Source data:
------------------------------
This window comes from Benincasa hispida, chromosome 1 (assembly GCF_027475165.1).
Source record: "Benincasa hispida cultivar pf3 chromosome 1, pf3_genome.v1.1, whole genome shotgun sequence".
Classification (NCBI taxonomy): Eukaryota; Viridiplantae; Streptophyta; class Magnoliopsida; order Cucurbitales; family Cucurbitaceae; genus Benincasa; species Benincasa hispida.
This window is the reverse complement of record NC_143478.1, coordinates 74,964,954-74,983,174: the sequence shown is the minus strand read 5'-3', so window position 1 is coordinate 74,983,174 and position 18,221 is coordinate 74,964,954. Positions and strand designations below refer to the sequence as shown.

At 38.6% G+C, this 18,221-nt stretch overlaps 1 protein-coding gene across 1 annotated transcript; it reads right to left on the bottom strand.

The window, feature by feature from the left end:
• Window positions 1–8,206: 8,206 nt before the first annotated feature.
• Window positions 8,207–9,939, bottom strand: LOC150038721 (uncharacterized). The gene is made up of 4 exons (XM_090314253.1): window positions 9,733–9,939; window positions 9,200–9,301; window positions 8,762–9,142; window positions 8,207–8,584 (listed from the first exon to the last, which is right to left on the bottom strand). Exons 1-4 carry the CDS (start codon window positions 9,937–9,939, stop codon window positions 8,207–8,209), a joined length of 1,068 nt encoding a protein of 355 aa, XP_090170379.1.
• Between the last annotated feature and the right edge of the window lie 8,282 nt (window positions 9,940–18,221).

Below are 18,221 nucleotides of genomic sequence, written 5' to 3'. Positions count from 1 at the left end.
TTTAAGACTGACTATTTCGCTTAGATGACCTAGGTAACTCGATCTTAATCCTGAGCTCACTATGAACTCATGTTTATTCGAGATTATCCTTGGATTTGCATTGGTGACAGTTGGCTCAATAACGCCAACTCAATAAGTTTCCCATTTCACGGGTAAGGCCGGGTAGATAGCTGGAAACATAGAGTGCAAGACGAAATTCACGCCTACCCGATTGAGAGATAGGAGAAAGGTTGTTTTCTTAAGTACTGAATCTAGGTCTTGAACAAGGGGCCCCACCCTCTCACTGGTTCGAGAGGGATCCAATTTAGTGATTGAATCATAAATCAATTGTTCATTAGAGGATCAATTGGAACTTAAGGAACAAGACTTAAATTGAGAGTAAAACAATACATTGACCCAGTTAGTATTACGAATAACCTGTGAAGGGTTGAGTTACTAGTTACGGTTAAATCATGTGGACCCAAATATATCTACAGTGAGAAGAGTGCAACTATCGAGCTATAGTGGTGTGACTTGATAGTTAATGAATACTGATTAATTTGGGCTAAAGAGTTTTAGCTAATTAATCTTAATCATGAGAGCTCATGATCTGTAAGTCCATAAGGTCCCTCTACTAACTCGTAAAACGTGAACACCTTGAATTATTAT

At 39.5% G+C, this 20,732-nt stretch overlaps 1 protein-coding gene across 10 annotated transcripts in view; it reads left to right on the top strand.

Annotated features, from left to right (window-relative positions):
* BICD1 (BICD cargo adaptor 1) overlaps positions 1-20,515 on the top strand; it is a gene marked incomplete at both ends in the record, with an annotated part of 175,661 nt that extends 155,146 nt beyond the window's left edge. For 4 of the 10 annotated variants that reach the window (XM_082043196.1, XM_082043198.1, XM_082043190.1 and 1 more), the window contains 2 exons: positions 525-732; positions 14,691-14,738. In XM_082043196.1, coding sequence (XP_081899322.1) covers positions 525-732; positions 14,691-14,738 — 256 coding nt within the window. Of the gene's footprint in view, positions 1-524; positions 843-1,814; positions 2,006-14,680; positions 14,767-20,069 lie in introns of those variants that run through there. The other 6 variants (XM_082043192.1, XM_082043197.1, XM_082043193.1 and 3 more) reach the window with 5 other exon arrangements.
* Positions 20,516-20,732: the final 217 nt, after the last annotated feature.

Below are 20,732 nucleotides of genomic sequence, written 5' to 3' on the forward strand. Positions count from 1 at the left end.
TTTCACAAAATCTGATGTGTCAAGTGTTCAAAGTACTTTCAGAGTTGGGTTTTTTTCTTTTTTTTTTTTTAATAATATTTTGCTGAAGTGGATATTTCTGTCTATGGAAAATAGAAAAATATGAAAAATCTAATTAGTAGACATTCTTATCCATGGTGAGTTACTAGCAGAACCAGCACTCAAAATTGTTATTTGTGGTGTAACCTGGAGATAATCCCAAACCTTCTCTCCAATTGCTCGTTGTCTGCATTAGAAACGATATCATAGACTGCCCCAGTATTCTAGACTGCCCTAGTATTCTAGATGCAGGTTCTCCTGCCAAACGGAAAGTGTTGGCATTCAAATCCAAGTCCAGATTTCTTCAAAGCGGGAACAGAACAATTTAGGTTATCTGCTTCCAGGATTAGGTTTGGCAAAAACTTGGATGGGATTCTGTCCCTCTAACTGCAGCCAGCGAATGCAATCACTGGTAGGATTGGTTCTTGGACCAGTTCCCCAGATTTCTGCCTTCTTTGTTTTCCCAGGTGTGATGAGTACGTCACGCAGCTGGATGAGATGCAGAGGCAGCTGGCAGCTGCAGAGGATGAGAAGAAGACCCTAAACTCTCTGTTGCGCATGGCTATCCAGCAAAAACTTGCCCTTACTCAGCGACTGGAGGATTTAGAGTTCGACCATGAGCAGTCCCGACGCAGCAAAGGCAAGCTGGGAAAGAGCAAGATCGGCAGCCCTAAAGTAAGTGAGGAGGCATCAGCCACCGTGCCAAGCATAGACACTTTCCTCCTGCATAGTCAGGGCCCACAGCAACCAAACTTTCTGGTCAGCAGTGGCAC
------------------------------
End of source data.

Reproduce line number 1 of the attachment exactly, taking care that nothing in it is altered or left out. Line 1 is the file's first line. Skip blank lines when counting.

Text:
This window comes from Benincasa hispida, chromosome 1 (assembly GCF_027475165.1).